process by which tapasin helps heterodimer of class I heavy chain and
2-microglobulin to try on a variety of peptides to find one that fits really
when a peptide binds strongly but is too long to fit snugly in groove
o endoplasmic reticulum aminopeptidase (ERAP) will remove
amino acids until the fit is good
when peptide falls out of groove during transport, calreticulin in vesicle
membrane will stabilize the empty MHC class I and recycle it back into
arrival of peptide that binds tightly breaks the hold of tapasin leave peptide-loading
complex exit from ER in a vesicle Golgi stacks MHC class I glycosylation
plasma membrane

Peptides presented by MHC class II molecules are generated in acidified intracellular vesicles
proteins of extracellular bacteria, extracellularvirus particles, soluble protein antigens
o exploits mechanisms that cells use to take up nutrients, hormones, and molecular signals
from environment
o produce intracellular vesicles derived from plasma membrane and contains extracellular
o endosomes, phagosomes
membrane-enclosed vesicles
o become part of an interconnected vesicular system
carries materials to and from cell surfaces
o interiors become acidified by proton pumps + fuse with other vesicles like lysosomes
phagolysosomes with enzymes that degrade vesicle contents and produce peptides
derived from proteins
microbes in extracellular environment
o taken up by macrophages and dendritic cells by phagocytosis and degraded within
o B cells also bind via surface Ig and internalize antigens via endocytosis degradation
within vesicular system
peptides produced within phagolysosomes become bound to MHC class II molecules
o peptide: MHC class II complexes are carried to cell surface by outward-going vesicles
Invariant chain prevents MHC class II molecules from binding peptides in the endoplasmic
newly synthesized MHC class II and chains in ribosomes membranes of ER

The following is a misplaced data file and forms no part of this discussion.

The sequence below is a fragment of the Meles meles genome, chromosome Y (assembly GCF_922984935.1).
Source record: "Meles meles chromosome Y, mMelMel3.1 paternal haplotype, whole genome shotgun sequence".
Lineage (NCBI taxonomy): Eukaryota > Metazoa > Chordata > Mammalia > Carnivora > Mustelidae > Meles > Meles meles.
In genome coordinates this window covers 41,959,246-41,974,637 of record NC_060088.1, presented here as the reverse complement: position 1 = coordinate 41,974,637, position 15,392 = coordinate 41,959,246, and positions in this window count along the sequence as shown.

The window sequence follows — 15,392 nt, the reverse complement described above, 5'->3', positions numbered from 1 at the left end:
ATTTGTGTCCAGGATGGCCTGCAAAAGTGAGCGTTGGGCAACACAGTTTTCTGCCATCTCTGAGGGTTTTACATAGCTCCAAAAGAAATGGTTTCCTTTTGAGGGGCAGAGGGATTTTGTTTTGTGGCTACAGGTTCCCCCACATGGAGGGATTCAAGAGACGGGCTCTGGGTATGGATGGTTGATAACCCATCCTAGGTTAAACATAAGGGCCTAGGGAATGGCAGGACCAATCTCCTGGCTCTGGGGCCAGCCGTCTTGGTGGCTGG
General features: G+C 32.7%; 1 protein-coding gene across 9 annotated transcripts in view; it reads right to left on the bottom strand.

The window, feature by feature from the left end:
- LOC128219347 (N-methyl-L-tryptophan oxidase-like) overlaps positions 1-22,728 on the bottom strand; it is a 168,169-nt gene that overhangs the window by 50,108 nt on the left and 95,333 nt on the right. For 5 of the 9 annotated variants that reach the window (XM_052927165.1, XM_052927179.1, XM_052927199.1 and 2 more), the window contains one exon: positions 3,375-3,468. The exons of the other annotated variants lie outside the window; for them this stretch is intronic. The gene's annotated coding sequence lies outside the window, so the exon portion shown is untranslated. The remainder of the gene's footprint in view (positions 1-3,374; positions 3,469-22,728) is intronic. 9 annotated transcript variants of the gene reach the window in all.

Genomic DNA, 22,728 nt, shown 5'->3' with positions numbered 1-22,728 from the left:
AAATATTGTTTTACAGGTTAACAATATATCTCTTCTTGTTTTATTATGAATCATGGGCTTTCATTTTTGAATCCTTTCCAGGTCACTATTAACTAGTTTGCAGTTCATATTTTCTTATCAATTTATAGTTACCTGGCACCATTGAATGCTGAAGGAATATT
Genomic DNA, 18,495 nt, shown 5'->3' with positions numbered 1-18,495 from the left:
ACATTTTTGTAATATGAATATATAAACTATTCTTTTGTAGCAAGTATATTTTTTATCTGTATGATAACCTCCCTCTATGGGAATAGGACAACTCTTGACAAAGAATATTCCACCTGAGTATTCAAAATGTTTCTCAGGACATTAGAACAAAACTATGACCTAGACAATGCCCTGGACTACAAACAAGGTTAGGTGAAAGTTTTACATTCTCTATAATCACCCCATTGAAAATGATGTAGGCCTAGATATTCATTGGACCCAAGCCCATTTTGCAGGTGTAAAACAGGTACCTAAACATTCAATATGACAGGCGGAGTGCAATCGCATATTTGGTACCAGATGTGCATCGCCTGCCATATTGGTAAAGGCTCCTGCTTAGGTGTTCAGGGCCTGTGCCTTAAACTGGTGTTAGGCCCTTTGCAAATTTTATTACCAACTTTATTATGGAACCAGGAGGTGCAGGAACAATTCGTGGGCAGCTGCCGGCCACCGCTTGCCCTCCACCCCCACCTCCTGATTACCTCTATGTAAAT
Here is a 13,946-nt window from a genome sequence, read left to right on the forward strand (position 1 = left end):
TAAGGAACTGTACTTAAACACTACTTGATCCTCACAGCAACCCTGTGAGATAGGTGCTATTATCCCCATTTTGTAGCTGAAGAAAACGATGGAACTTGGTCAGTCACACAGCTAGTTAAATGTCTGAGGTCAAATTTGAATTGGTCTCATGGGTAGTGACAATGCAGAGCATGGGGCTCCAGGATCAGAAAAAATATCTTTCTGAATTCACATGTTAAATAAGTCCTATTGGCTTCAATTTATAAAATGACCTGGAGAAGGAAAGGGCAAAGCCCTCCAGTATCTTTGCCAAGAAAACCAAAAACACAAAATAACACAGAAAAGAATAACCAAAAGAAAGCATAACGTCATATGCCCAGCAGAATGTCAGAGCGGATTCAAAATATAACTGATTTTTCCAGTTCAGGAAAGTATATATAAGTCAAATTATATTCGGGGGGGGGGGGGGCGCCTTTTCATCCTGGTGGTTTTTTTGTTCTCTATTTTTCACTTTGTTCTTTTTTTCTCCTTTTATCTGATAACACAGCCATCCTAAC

o chain and chain associate with invariant chain
prevents MHC class II molecules from binding peptides in ER


stabilizes conformation until itt binds peptide

delivers to specialized endocytic vesicles where they bind peptides
MHC class II compartment (MIIC)
o contains cathepsin S and other proteases that attack invariant chain series of
cleavages class II-associated invariant-chain peptide (CLIP)
covers up MHC class II peptide-binding site
facilitates removal of CLIP and binding of another peptide
specialized form of MHC class II molecule that cannot bind peptides
concentrated on MIIC
analogous to tapasin
induces conformational changes that opens up peptide-binding groove
once peptide binds, MHC class II molecule releases HLA-DM and leaves MIIC
compartment in vesicles that deliver them to plasma membrane
specialized MHC class II molecule that antagonizes HLA-DM
when HLA-DO binds to HLA-DM, HLA-DM cannot release CLIP
o balance between HLA-DM and HLA-DO concentrations is controlled by IFN-
increases expression of HLA-DM

Cross-presentation enables extracellular antigens to be

presented by MHC class I
people affected with hepatitis C virus make a cytotoxic
CD8 T-cell response that kills hepatocytes infected with
o nave T cells are presented with virus-derived
peptides on MHC class I molecules from
dendritic cells or macrophages
o Kupffer cells are not affected
only way Kupffer cells can acquire viral
proteins is through phagocytosis or
endocytosis of dead, dying or
disintegrating infected hepatocytes
pathway for MHC class II molecule
o cross-presentation
o cross-priming
when an immune response is initiated
by cross-presentation
o possible mechanisms
phagocytosis allows complexes of
MHC class I molecules and viral
peptide to be transferred from dead

hepatocyte to membranes of intracellular vesicles inside Kupffer cell transport

to cell surface
viral components are delivered from endocytic vesicles into the cytosol for
degradation by proteasome and presentation by usual class I pathway
MHC class I molecules are expressed by most cell types, MHC class II molecules are expressed
by few cell types
professional antigen-presenting cells
o B cells, macrophages and dendritic cells
The T-cell receptor specifically recognizes both peptide and MHC molecule
T-cell receptor contacts both peptide and surrounding surface of MHC molecule